New Customers Save $30 off $100+* with code SEPTNEW30
New Customers Save $30* with code SEPTNEW30
*New customers only. Order must be placed by 9/26/2017. The $30 discount is given for a single order with a minimum of $100 excluding shipping and tax. Items with pricing ending in .97 are excluded and will not count toward the minimum required. Discount does not apply to corporate orders, gift certificates, or StewardShip membership fees. No other promotion codes, coupon codes or corporate discounts may be applied to order.
Wonderful with grilled fish, lamb, beef, wild game and turkey. Serve at slightly less than room temperature.
Founder, Jim Bernau, purchased the Estate site in 1983 and cleared away the old pioneer plum orchard hidden in scotch broom and blackberry vines. He planted Pinot Noir, Chardonnay and Pinot Gris. In the beginning, he hand watered the vines with seventeen lengths of 75' garden hose.
Numerous classes at UC Davis, and seminars from here to France, sharpened Jim’s viticultural skills and in 1989 he was ready to build his dream--a world class winery in the Willamette Valley--and make cool-climate varietals, especially Pinot Noir.
Jim's vision of organizing the support of wine enthusiasts to grow world-class wines through shared ownership has resulted in over 9,000 owners. The winery's Common (WVVI) and Preferred (WVVIP) are traded on the NASDAQ.
Willamette Valley Vineyards has collaboratively grown its estate vineyards through partnerships like the merger with Oregon wine industry pioneer, Bill Fuller of Tualatin Vineyards (established in 1973), the O'Briens for Elton Vineyard (established in 1983) and Loeza Vineyard (planted in 2016). The winery now sources all of its barrel-aged Pinot Noir from its estate vineyards, practices environmentally sustainable farming and were part of the founding of the Low Input Viticulture and Enology (LIVE) certification.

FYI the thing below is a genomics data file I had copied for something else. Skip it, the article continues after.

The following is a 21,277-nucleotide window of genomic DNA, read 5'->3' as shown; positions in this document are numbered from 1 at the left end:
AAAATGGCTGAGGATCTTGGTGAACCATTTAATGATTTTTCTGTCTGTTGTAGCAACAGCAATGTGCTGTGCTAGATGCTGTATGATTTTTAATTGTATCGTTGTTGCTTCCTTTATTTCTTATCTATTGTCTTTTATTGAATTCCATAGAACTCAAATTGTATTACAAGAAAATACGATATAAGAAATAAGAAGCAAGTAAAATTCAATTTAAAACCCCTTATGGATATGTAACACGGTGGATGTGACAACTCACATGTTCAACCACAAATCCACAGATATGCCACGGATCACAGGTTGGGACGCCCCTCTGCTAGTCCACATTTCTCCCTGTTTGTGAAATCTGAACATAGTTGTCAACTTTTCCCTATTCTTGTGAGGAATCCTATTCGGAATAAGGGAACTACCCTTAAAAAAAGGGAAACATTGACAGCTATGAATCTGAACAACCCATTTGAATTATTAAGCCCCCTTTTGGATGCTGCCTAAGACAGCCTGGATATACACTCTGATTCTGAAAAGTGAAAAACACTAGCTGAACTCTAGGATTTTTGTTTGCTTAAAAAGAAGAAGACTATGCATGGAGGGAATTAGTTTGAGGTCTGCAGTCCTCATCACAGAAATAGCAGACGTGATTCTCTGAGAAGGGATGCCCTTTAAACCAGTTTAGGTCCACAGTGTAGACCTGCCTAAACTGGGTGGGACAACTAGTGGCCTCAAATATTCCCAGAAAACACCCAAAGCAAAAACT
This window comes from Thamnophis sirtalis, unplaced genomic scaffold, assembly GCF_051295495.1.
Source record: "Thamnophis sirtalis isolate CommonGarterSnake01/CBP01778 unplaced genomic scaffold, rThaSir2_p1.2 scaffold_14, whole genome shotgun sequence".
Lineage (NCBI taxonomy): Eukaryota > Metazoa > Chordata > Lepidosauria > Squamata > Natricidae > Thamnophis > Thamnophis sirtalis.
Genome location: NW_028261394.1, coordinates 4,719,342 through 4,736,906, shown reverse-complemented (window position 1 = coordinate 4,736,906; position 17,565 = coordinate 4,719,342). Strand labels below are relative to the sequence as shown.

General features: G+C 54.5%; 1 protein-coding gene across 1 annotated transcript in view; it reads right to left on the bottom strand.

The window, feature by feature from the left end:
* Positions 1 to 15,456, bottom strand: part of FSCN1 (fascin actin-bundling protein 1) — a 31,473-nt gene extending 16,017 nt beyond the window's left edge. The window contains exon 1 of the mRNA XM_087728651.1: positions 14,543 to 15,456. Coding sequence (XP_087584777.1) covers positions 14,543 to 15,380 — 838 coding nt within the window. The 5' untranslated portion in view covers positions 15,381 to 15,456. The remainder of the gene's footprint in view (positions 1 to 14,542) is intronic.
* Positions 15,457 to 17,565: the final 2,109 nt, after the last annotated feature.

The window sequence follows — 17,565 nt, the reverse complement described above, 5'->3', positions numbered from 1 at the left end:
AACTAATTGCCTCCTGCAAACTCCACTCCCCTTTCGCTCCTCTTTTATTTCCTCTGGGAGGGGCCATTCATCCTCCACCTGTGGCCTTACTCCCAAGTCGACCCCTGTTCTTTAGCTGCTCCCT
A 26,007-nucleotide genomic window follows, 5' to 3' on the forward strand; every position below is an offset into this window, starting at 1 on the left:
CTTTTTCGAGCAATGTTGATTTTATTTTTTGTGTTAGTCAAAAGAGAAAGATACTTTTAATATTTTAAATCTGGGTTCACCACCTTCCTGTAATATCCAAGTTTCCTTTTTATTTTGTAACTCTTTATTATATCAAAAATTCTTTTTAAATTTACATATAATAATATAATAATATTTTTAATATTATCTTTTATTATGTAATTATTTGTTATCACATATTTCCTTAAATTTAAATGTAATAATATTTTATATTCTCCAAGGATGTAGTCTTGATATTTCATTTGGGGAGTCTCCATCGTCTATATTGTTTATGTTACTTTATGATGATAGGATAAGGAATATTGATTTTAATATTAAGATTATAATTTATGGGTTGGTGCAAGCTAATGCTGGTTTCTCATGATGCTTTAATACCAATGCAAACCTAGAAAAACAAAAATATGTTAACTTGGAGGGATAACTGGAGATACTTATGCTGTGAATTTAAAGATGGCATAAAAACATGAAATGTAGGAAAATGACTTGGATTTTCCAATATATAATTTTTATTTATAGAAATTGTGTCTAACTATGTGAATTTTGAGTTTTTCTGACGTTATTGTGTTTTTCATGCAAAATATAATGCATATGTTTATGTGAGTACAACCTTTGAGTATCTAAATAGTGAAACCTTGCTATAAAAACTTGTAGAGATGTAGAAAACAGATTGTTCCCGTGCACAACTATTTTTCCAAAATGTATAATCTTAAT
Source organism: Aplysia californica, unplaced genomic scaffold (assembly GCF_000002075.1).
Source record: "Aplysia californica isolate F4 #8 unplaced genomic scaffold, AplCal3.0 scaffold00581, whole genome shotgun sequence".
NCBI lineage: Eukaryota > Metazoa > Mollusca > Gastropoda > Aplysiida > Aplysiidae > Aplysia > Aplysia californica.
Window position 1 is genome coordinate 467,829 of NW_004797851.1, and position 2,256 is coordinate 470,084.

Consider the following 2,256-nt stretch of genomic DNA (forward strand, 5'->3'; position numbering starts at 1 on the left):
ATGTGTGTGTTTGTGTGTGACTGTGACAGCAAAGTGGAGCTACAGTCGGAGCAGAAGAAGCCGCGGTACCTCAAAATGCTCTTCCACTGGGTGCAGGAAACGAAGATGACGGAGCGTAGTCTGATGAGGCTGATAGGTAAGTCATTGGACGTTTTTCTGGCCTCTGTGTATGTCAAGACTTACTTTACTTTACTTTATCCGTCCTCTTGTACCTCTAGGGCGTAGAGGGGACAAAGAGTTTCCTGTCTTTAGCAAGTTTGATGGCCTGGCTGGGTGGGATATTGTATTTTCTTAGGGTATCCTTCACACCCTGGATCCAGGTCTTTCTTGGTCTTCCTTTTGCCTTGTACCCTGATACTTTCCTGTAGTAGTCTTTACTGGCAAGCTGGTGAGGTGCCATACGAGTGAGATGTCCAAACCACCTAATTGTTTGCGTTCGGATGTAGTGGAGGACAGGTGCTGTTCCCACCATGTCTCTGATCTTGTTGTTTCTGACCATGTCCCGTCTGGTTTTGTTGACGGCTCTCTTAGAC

Associated with luxury, celebration, and romance, Champagne is home to the world’s most prized sparkling wine. In order to be labeled ‘Champagne’ within the EU and many New World countries, a wine must originate in this northeastern region of France and adhere to strict quality standards. Made up of the three towns Reims, Épernay, and Aÿ, it was here that the traditional method of sparkling wine production was both invented and perfected, birthing a winemaking technique as well as a flavor profile that is now emulated worldwide. Well-drained limestone chalk soil defines much of the region, lending a mineral component to the wines. The climate here is marginal—ample acidity is a requirement for sparkling wine, so overripe grapes are to be avoided. Weather differences from year to year create significant variation between vintages, and in order to maintain a consistent house style, non-vintage cuvées are produced annually from a blend of several years.
With nearly negligible exceptions, three varieties are permitted for use in Champagne: Chardonnay, Pinot Noir, and Pinot Meunier. These can be blended together or bottled varietally, depending on the final style of wine desired. Chardonnay, the only white variety, contributes freshness, delicacy, and elegance, as well as bright and lively acidity and notes of citrus, orchard fruit, and white flowers. Pinot Noir and its relative Pinot Meunier provide the backbone to many blends, adding structure, body, and supple red fruit flavors. Wines with a large proportion of Pinot Meunier will be ready to drink earlier, while Pinot Noir contributes to longevity. Whether it is white or rosé, most Champagne is made from a blend of red and white grapes—and uniquely, rosé is often produce by blending together red and white wine. A Champagne made exclusively from Chardonnay will be labeled as ‘blanc de blancs,’ while one comprised of only red grapes are called ‘blanc de noirs.’